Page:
California has helped to pioneer the information and entrepreneurial economies and that has made it successful in industries like aerospace, communications, silicon, software, biotech, and the internet. Of the 100 most valuable companies in the world earlier this year, the market cap of companies in California represented $4.2 trillion of the US's $14.1 trillion (and of the world's $21.2 trillion). California represents 12.4% of the American population and 30% of the value of the country's biggest companies. Like Manchester in the early 19th century, California's lead in creating jobs and wealth has not yet translated into commensurate representation.

In 1790, when the US was founded, 90% of workers were in agriculture. Acreage was a pretty good proxy for good representation at that time. Agriculture now employs fewer than 2% of American workers. Acreage is now a terrible approximation of how representation should be calculated. (And yes, I know that technically the Senate is a way to represent states not acreage but it does effectively do that. State representation does not follow people around as they move; states "govern" over a constant and stable area, not a constant and stable population. What this effectively means is that Senators represent acreage.)

As it now stands, the politics in the US is going to be disproportionately defined by the least populous and least affluent areas of the country because of how the Senate is structured. It's hard to imagine us ignoring that for too much longer or imagine that addressing this issue will ever be easy.

11 November 2018

The Lesson of World War One (That is too costly to learn twice)

Today is the 100th anniversary of the end of "the Great War." This war killed 15 to 20 million people but within a generation we had a second world war that killed 60 million. In between, the Great Depression caused so much economic misery that it gave power to communists and fascists throughout the world.

The decades after the first world war were a time of misery. The decades after the second world war were a time of peace and prosperity.

Between 1350 and 1950, there was at least one major military confrontation between European powers in every decade. What changed after 1950 is that we created international institutions.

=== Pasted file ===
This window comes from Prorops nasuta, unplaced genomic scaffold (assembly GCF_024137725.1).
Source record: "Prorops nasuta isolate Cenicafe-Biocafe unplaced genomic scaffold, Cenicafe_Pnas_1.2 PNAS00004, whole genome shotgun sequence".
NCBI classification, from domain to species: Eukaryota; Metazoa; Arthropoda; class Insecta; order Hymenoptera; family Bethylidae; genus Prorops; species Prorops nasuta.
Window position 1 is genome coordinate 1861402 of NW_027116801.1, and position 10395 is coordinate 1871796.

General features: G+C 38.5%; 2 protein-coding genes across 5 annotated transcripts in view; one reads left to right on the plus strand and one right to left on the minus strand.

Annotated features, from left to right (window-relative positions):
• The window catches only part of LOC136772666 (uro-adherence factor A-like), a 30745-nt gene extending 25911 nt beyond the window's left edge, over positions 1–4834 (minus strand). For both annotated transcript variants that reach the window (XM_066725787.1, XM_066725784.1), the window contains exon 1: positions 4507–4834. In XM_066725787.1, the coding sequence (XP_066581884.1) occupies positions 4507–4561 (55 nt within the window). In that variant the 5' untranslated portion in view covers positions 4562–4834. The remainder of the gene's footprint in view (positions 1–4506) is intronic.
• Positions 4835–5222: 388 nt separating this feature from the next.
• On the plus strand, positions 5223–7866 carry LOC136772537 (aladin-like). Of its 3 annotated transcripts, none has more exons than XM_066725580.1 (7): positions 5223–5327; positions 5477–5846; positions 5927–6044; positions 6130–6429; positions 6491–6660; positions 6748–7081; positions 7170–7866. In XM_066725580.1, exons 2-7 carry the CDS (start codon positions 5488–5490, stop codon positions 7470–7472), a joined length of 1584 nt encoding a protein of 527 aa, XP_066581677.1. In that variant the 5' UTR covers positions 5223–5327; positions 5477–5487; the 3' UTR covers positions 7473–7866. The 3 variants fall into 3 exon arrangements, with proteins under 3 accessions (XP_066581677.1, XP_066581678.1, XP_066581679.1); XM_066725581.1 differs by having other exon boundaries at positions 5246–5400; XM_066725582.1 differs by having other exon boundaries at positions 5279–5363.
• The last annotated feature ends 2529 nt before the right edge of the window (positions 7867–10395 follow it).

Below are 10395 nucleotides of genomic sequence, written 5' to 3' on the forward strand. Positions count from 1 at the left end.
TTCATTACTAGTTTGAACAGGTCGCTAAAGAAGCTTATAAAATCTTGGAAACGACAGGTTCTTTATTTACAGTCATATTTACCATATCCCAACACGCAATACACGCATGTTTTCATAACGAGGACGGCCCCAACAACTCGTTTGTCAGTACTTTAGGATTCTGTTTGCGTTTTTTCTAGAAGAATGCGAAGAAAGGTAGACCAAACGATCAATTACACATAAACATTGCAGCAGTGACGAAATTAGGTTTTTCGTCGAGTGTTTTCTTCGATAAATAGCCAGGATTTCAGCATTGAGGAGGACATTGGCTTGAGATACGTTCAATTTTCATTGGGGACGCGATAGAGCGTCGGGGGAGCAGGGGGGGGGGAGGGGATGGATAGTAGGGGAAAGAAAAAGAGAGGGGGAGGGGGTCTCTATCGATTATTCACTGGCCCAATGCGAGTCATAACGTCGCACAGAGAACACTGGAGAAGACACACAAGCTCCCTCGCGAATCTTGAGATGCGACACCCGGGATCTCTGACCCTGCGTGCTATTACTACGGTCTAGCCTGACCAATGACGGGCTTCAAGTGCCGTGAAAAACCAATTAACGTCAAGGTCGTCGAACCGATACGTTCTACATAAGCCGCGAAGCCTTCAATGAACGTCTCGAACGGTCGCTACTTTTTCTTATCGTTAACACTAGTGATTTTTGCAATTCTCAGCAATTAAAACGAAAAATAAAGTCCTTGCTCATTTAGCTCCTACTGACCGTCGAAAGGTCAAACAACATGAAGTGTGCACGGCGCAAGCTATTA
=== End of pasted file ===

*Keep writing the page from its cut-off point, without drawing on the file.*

There is a quip that nations either exchange goods or gunfire. Economic development and trade have been a boon to peace. The West also has institutions that link it together: NATO, the UN the IMF and the EU. These didn't really exist until after WWII and they do a great deal to explain why the time after the second world war was so starkly different from the time after first world war.

Just as the institutions of families, city councils, federal governments, corporations, churches and banks all deserve continual criticism and drive to improve them so that they adapt to changing realities and new possibilities, so do these post WWII institutions. They need improving. Without institutions we are like the other primates, though. We can't afford to neglect or discard them. And the West without these post-WWII institutions would be more like the world of Stalin, Franco, Mussolini, and Hitler than JFK and Reagan, Thatcher and Blair, Trudeau and Mulroney, de Gaulle and Chirac, and Kohl and Merkel.

The lesson of WWI is that without creating institutions that transcend nations we again slip into the the madness that goes by a variety of names (patriotism, nationalism, self-interest) and devolves into the worst kind of competition rather than raise us to the best kind of cooperation. It is a lesson too costly to learn twice.

06 November 2018

What is Certain in Today's Election

We live in a probabilistic, not deterministic world. The Democrats will probably win the House and the Republicans will probably hold the Senate but .... we don't know. Yet. Fivethirtyeight gives Republicans a 15% chance of keeping the House and the Democrats a 15% chance of winning the Senate.

Reality is choosing among possible paths as rapidly as it can but there are so many of them. We can simulate reality so much faster than reality can play out because reality does not simplify.

One of the things that we will learn is how unique is Trump. It is very normal for a Republican to win the presidency after two terms of a Democrat in the White House. In that sense, the 2016 election was boring and normal. But of course Trump is a bizarre character who seems to most of us to be hugely different than a typical Republican. If he really is, the backlash could be bigger than what is captured in current probabilities; if typical Republicans and swing voters think he is really no different than a normal Republican, there will likely be a swing towards Democrats but it won't be very dramatic; about enough to win the House but still be still be a minority in the Senate.

What is certain? 

Democrats could win by 6 points nationally (53 to 47) and still lose the House. Because of gerrymandering and the fact that individual voters in big cities have less influence even in House races, Republicans have about a 5 to 6 point starting advantage for Congress. That strikes me as the most remarkable thing about politics in this second decade in the 21st century.

Related, the counties that voted for Clinton represent two-thirds of GDP. It is the areas of the country that least understand how to create jobs and wealth that thought Trump's anti-trade, anti-immigrant, nationalist agenda sounded like a good idea.

As it now stands, our policy is being decided by minorities as counted by the number of voters and GDP. That's certain. And that is certainly weird.

What else is certain? The House will decide whether we learn what Mueller has learned about Trump. The House will decide whether Trump will - for the first time in his life - experience any negative consequences for any negative deeds. Voters today will decide whether we continue to have a Republican-led House that merely enables Trump or a Democratic-led House that checks his worst excesses. 

What is certain is that Trump will be more dangerous with a Republican-led House. I'm certain that I don't want two more years of a Congress that merely acquiesces to his every whim; I wish I could be certain we'll get that.

Finally, as I think about today's election, the words of Tiny Tim repeat in my head: God bless us everyone.